Mystical mountain top temples. Muraling mimes. Sex museums.
Before EF Nanjing flew us internationally, these were not the preconceptions I had of South Korea. Now, my mind forever associates these multifarious elements to the land of kimchi, skin care, and K-pop. Of course, South Korea was not without these features. Half of our trip was mainly characterized by shopping. Together, in a big charter bus, our office was taken from mall to mall in a sort of shopping tour that was almost as endless as the duty-free discounts. With both local and foreign staff spending these days together, it revealed to me a big aspect of Chinese culture: a love of shopping as big as a proclivity of informed traveling. Throughout the tour, we were educated on the customs of Korean culture, taken to key sights like Gyeongbokgung Palace and Namsan Seoul Tower, and were spoken to about everything South Korea that we didn’t even know we had questions about.
The next day we tasted over 20 flavors of crispy seaweed at a mini factory, which also held a dress-up museum upstairs where we tried on traditional Hanbok clothing. With the evening came a tour highlight: the Painters HERO Group. It was a Charlie Chaplin like comedic performance with no dialogue and mimes that aimlessly drew on wall-sized canvases. They gradually came together like puzzle pieces with the end result leaving us jaw-dropped.
In the second half of the trip we had free reign.
With a love of the outdoors, I was pleasantly surprised to discover that South Korea’s mountainous terrain took up 70% of the country. In order to have an authentic Korean experience, some of us took the subway to the end of the northern line to hike Suraksan Mountain. Following the Seoul Trail path to the top in the dead of winter, the creeks were frozen in a serene stillness as a preface of what was to come later in the hike. At the top of the mountain was Yongguram temple – a previous sanctuary for a past queen during a time for war. The temple hung off of the cliff side overlooking the city of Seoul. Walking around, we discovered that there were more paths to take and soon discovered that Suraksan wasn’t just mountain, but a ridge of mountains with a trail that we were inclined to follow. The way down was quite thrilling as the path was completely overtaken by an icy creek overflown with layer upon layer of frozen rivulets. We were forced to ice skate with our shoes and cautiously treat every pile of leaves as an enemy hiding the slippery threat of concussion. After every precarious step and slip, we eventually made it down the mountain with our lives. At the bottom, we were greeted with a pack of curious puppies and a dinner of kimchi, tofu, seafood pancake and a beer – a quintessential Korean dinner to wrap up our day.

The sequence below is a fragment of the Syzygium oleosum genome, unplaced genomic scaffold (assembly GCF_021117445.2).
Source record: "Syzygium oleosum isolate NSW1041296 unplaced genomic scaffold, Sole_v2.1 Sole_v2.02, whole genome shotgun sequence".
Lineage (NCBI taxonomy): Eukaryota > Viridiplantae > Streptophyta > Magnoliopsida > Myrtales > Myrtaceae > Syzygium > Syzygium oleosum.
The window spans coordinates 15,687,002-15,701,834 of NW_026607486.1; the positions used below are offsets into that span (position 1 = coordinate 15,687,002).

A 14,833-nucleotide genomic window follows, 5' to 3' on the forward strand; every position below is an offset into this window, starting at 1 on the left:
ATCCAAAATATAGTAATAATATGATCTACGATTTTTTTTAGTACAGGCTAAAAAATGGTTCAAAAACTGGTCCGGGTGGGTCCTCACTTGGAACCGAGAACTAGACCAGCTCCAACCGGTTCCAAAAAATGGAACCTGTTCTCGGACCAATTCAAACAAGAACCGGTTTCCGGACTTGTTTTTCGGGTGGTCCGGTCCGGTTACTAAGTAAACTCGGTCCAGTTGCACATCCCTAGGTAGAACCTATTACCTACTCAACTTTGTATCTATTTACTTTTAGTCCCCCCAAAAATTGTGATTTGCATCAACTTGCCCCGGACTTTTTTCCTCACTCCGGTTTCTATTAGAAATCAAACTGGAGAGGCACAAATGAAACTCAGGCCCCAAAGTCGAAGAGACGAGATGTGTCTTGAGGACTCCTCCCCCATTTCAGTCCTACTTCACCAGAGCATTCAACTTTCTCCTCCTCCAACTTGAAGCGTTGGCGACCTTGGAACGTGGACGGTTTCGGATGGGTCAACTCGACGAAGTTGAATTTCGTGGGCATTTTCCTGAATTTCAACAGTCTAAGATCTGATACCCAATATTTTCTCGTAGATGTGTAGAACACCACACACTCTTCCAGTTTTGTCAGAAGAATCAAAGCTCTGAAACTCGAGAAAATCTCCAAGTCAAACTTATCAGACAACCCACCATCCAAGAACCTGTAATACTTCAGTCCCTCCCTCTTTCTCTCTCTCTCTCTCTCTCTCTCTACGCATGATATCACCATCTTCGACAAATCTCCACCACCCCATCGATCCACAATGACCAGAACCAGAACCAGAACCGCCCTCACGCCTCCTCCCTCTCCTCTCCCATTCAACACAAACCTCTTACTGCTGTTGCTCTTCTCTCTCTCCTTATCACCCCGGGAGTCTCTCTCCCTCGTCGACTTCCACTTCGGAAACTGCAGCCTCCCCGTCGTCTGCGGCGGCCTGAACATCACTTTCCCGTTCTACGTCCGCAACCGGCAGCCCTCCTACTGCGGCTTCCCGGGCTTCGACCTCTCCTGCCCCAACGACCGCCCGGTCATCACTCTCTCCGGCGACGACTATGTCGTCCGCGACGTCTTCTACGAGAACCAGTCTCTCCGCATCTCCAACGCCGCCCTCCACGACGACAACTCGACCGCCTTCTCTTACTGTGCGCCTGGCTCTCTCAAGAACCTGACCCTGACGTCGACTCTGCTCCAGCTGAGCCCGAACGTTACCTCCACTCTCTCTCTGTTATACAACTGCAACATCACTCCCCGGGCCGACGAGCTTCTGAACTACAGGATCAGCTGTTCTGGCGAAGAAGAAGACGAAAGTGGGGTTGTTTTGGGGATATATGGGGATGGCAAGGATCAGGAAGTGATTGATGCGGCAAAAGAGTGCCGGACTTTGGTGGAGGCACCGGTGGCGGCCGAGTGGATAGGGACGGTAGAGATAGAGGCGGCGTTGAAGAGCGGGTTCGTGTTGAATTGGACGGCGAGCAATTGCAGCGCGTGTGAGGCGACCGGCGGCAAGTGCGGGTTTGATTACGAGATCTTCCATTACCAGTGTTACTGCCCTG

On our last day of freedom, a few of us headed up towards the Demilitarized Zone between North and South Korea. Walking through the 3rd Infiltration tunnel, viewing North Korea from Dora observatory and visiting the Dorasan Station were a few special parts of the tour. Flying back to Nanjing from Seoul we all slept, knowing on arrival it was back to teaching classes for the evening. We all knew we would enjoy Seoul, but going together created stronger bonds between our departments and teams in our school with laughs and memories that will remain with us until our next international voyage.
By Paige and Diane - NJ 2